If this doesn't answer the question as to whether Obama will attack the residents of Washington, look at these numbers from the Washington Secretary of State:Initiative Measure No. 502 Concerns marijuanaYes 1,177,706 - 55.35%No   950,081 - 44.65%Total Votes 2,127,787 - 100%President/Vice PresidentBarack Obama / Joe Biden Democratic Party Nominees1,187,256 - 55.25%Mitt Romney / Paul Ryan Republican Party Nominees916,527 - 42.65%************************************************Obama got less than 10,000 votes more than cannabis! Do you think he can ignore that?The Reverend Bud Green
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Comment #2 posted by FoM on November 08, 2012 at 07:01:08 PT
The End of The War on Marijuana
November 8, 2012(CNN) -- The historic measure to regulate and tax marijuana in Washington State deserves to be looked at closely as a model of how legalization ought to be designed and implemented elsewhere in America. 
We've turned a significant corner with the approval of Initiative 502, which purposefully offers a true public health alternative to the criminal prohibition of pot.
 For the first time in a very long time, the well-intended but failed criminal penalties to protect public health and safety will be set aside. Adults who choose to use marijuana and obtain it through legal outlets will no longer be faced with the threat of criminal sanctions. People of color will no longer face the egregious inequities in how marijuana criminal penalties are imposed. Parents, as they help prepare their children for the choices they face concerning marijuana, will no longer be hobbled by misinformation about the drug and the absence of effective supports to encourage abstinence.Snipped:URL:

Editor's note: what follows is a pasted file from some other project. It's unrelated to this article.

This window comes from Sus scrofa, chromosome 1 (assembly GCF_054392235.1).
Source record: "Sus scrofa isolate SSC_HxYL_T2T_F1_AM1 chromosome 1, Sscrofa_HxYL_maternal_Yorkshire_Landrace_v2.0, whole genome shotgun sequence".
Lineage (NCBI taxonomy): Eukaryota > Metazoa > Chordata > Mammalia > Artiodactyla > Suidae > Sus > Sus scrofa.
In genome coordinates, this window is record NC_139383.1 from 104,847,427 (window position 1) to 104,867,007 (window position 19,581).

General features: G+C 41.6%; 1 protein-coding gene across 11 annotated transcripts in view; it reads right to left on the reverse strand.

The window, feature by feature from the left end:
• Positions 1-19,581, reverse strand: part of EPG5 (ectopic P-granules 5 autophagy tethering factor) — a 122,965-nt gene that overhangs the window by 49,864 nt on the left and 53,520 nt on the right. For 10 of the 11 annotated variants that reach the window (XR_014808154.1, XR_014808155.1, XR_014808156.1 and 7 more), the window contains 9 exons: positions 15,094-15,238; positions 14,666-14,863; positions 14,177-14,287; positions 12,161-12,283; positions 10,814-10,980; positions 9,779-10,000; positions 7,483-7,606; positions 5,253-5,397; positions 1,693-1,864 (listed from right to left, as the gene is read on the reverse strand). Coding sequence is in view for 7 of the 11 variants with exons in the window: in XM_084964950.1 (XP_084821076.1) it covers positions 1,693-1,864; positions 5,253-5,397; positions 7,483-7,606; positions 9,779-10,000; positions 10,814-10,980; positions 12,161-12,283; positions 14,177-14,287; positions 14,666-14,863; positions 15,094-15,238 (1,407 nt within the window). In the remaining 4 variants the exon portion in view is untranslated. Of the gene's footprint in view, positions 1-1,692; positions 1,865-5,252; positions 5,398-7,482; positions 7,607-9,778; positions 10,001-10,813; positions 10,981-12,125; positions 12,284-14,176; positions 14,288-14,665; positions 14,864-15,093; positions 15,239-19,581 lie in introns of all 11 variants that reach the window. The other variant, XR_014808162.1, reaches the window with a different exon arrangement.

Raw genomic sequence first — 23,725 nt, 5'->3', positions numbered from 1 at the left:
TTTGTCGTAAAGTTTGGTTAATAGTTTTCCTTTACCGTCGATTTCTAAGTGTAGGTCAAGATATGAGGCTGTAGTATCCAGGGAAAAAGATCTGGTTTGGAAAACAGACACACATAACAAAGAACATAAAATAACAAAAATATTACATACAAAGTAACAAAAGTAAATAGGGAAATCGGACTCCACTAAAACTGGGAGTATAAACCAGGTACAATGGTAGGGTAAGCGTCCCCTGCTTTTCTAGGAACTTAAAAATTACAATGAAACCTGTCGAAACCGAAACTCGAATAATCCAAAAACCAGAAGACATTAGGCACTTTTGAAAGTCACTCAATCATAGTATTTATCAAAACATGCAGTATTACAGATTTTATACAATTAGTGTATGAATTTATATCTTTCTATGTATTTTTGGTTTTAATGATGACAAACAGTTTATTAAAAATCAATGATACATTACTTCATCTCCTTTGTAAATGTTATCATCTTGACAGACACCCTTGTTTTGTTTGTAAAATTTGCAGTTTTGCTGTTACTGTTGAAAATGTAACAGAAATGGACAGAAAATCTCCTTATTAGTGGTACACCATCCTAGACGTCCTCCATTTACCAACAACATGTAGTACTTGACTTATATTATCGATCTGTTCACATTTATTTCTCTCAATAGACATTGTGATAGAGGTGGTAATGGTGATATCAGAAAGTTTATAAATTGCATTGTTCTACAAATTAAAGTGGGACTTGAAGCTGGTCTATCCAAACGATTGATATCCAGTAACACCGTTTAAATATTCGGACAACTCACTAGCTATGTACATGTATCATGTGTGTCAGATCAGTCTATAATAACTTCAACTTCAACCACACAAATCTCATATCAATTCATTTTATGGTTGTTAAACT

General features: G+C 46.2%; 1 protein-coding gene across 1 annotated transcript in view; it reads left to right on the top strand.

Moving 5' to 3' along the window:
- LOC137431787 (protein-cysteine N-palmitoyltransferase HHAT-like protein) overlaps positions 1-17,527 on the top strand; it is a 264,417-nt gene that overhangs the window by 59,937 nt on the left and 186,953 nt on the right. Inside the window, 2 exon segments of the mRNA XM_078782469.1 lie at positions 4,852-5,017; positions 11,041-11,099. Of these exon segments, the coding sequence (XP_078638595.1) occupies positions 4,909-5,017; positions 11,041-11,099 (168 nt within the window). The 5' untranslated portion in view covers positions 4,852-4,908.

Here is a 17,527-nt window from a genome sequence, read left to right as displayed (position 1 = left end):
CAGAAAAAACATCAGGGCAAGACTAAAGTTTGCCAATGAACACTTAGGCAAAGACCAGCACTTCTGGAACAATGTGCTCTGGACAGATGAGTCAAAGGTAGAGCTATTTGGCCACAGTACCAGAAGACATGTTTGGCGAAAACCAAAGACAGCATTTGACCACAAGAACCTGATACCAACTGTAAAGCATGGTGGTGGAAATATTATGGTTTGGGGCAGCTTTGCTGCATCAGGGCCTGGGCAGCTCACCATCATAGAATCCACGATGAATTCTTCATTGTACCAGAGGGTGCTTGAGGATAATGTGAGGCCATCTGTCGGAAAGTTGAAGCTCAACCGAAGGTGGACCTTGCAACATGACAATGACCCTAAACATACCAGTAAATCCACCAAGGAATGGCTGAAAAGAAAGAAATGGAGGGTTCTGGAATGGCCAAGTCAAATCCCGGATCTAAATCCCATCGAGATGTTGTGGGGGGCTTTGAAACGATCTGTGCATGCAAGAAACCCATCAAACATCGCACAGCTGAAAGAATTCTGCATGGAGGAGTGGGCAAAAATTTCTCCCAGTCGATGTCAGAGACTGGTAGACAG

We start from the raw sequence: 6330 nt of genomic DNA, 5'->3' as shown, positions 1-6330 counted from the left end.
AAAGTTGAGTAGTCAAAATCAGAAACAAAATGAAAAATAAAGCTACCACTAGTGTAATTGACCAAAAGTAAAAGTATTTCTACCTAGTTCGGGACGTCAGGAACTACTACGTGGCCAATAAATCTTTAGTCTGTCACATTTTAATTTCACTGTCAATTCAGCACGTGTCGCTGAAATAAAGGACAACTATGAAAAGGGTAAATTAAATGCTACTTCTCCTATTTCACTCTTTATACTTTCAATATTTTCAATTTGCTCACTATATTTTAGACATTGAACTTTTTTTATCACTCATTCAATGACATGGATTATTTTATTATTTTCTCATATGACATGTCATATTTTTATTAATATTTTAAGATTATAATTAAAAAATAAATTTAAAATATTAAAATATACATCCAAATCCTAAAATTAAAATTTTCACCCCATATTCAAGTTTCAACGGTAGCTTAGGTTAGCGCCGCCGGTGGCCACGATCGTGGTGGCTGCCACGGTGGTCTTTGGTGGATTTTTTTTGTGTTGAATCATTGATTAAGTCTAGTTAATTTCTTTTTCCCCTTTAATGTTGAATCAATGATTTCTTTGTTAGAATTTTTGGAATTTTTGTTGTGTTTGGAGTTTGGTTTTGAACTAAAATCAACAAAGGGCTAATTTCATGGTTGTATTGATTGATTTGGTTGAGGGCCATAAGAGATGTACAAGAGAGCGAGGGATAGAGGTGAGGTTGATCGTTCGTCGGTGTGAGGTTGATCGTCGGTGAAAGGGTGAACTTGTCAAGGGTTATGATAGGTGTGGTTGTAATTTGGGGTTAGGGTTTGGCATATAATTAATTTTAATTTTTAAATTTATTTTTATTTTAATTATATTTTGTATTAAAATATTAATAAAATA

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Comment #1 posted by HempWorld on November 08, 2012 at 05:57:48 PT
Dear DEA,
The American people have spoken: You are a joke!Get Real!You can't fight the popular vote, you can't fight the American people, and you can't keep arresting everyone for 'possession' please give it up and get real.Thank you!